You walk into a library and pick a section related to your interest and BAM–suddenly you don’t know where to start. Me, I always go for the “beginners’ guide to…” or “an introduction to…” if I’m learning something new.

If it’s something I’ve been learning about and want to know more, I’ll look for “techniques in…” or “the (practioner’s) guide to…(interest)”. These would be like the ‘watercolor painter’s guide to flowers’ or ‘the gardener’s guide to organic vegetables’. You already know about gardening but now want to learn to do it organically.

My particular favorites for exploring either new or familiar topics  are the For Dummies and the Everything (Topic) series. There’s almost nothing that hasn’t been covered by someone in any line of work. Many of those authors are university professors or professionals in that area so you know you’re getting good, solid  information–for the most part.

I have read some that confused me because the author of a “‘beginner’s guide” assumed the reader already knew a lot about the topic. If they assume that then why are they writing a “beginner’s guide”? Something I’ve often wondered.

Many authors of these series update their work every year, especially if the subject is one that changes frequently, like the Internet, economics, or social media. Others are timeless, like arts n’ crafts instruction using techniques that haven’t changed for centuries such as fiber arts, preserving, or wood-working.

Your library’s how-to video section is a good place to go too. I find it easier to watch something done than to read how its done. Some of the For Dummies books are also on video, which is very helpful for visual instruction like fitness workouts, Yoga or using the Internet.

If you already do use the Internet regularly, you can find literally zillions of free how-to videos from YouTube, Pinterest, Facebook and other social media sites as well.

Libraries also make use of the Internet to assist people. They offer access to all sorts of online information databases, can help locate media and get it from other libraries, and provide you with your own library ‘home page’ where you can keep your lists of things to look for and manage your loans, returns, and holds.

Now–what’s really cool about libraries: if you don’t own a computer, you can get time at your public library, and if you need to, you can have someone walk you through learning how to find stuff.

No matter your age or learning style, there are many ways for you to learn about something you’ve been interested in–or something entirely new–for FREE at your nearest public library.

So, in honor of Back to School Week, get out there and learn something new.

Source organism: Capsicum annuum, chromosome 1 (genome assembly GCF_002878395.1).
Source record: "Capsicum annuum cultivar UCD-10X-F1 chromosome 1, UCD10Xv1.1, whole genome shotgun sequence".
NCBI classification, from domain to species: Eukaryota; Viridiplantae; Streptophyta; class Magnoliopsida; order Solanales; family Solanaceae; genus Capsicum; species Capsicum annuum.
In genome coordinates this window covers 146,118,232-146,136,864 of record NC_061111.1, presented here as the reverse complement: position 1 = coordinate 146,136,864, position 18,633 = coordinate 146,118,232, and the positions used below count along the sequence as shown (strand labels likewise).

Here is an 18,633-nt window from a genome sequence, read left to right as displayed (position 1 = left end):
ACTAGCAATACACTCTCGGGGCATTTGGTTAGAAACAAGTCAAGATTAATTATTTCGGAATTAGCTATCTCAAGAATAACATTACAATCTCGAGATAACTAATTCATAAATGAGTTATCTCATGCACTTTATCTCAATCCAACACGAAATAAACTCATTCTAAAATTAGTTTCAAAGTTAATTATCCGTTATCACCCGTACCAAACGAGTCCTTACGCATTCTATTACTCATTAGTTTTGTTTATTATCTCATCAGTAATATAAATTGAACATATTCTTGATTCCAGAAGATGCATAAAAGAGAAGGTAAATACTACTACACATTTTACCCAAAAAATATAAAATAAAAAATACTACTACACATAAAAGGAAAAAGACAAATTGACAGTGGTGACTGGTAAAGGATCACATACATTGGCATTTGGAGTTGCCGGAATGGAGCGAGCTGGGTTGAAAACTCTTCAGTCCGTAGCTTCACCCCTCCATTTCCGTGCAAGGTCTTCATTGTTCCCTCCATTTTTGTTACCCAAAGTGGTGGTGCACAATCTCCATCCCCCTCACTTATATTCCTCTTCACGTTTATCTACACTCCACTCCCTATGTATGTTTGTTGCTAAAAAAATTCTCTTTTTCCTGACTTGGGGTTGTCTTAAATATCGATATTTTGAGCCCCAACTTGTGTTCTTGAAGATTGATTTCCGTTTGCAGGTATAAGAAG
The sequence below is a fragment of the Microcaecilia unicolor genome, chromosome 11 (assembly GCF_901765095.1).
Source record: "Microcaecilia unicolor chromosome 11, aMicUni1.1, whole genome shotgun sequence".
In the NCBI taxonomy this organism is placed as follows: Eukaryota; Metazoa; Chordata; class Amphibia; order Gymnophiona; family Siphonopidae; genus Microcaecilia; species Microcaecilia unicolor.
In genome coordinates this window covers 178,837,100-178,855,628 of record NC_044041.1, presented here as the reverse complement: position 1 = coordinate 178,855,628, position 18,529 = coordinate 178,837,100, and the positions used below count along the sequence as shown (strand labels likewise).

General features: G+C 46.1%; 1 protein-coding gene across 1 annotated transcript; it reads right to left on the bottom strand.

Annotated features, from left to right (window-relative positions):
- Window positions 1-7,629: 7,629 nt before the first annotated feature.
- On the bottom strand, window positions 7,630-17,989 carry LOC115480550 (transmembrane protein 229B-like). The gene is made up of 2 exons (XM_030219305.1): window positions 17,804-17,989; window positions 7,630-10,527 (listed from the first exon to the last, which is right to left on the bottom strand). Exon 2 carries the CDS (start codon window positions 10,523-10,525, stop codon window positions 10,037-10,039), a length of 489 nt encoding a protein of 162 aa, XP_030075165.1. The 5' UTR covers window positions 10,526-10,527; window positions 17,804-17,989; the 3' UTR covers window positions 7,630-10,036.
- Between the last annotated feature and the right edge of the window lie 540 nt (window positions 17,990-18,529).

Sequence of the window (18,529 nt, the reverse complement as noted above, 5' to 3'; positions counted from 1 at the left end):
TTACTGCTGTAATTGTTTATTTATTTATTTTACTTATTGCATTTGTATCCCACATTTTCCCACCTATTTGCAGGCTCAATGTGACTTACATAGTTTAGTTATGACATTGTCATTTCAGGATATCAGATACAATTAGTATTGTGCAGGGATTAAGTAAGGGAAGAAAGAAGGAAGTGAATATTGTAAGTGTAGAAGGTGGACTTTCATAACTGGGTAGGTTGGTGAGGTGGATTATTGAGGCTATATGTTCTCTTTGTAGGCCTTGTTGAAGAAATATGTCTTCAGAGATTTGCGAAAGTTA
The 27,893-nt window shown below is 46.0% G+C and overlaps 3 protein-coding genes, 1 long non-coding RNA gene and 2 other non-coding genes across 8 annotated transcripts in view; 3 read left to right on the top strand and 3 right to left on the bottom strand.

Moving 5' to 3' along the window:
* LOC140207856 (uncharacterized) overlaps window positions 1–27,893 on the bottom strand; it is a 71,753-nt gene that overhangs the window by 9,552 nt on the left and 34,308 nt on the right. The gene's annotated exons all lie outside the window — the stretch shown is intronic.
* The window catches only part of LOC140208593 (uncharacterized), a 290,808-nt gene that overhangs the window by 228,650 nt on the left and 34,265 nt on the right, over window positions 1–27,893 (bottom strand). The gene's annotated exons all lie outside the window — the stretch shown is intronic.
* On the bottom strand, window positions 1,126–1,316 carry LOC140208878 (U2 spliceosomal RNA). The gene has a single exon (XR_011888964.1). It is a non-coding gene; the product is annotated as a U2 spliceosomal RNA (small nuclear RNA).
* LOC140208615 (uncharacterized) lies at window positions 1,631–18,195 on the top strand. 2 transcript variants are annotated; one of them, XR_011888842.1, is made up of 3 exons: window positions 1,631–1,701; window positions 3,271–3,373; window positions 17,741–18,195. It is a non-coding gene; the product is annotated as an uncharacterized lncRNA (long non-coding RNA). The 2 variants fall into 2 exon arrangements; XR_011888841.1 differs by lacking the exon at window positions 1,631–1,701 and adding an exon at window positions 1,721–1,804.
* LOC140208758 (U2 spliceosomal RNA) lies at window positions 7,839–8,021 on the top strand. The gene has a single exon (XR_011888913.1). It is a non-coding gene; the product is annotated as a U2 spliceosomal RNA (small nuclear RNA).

Fall Fitness Challenge

gimage-fall-woods-walk-960_720Autumn leaves in NE Minnesota already. Almost had frost last week. Eeek!

The Fall Monsoons are gearing up now too. As I write, there’s some really high, tree-branch scattering winds blowing. I hope my garden pots don’t get tipped. Oh well–it’s time to start wrapping up the garden anyway.

As much as I love September, I hate to think it’s time to wrap up Summer. I usually have until my birthday to get in a little more Summer. (It’s the 26th, in case you were thinking of sending a card 😉 ) It’s a milestone birthday too so it’s a very good time to roll out a new fitness plan.

Or rather, get back to the online program I was using. I don’t usually use it during the Summer since I belong to a community fitness group in my hometown. We wrapped that up last week. This was our second year. The first year, we were solely a walking club and walked around the 2 small lakes and the large park in our town once a week all together.

This year we added a variety of fitness activities to try out like QiGong, kayaking, disc golf, Zumba, Yoga, and Strength-Training. We also tried out lawn games like croquet, badminton, and bocce ball. I remember as a kid, our parents would get together at the neighbor’s house to play volleyball. They also belonged to bowling leagues. People just don’t do stuff like that anymore, and it’s too bad. It’s a fun way to keep fit and socialize at the same time. I think there should be Lawn Game Clubs too.

Anyway–back to that online fitness program. About five years ago, I discovered this really cool wellness site, The Daily Challenge. If you’re not familiar with this, it’s a ‘package’ of different programs, or tracks, as they call them.

It’s free to join, which fits nicely into the frugal philosophy of DIY Healthy Lifestyles. You choose a track from a wide assortment of fitness and wellness programs and click ‘join’. Then you receive a daily notification by email, IM, or SMS (message to phone or device) that gives you a simple 5- to 10-minute activities to do related to the track you are in. You can choose to join more than one track if you’d like a variety of things to do during the day.

There is a new one that’s been added since I was last there. It’s called Better Weight but it goes beyond the typical diet and exercise programs. This one includes behavior change prompts for finding support, managing stress, and staying motivated. It’s that last one that caught my attention.

Seems like every Fall, I feel so good about the weight and BMI I’ve dropped and I vow to maintain it. But then there’s birthday cake and pizza, then Halloween, then Thanksgiving, then Christmas… I know that’s an excuse but you have to admit it’s not a bad one. I’ve been working on ways to make the holidays less fattening and healthier.

But, staying motivated is a challenge. So that’s why I chose to sign up for The Daily Challenge’s Better Weight Track. I’m inviting my friends and followers to join me in this program. Let’s start our own wellness group here to get and stay motivated!

Here’s where we’ll meet. If you’re not already a Daily Challenge member, it’s free to join so just sign up if you’re interested in getting together.

Hope to hear from you soon–
Kat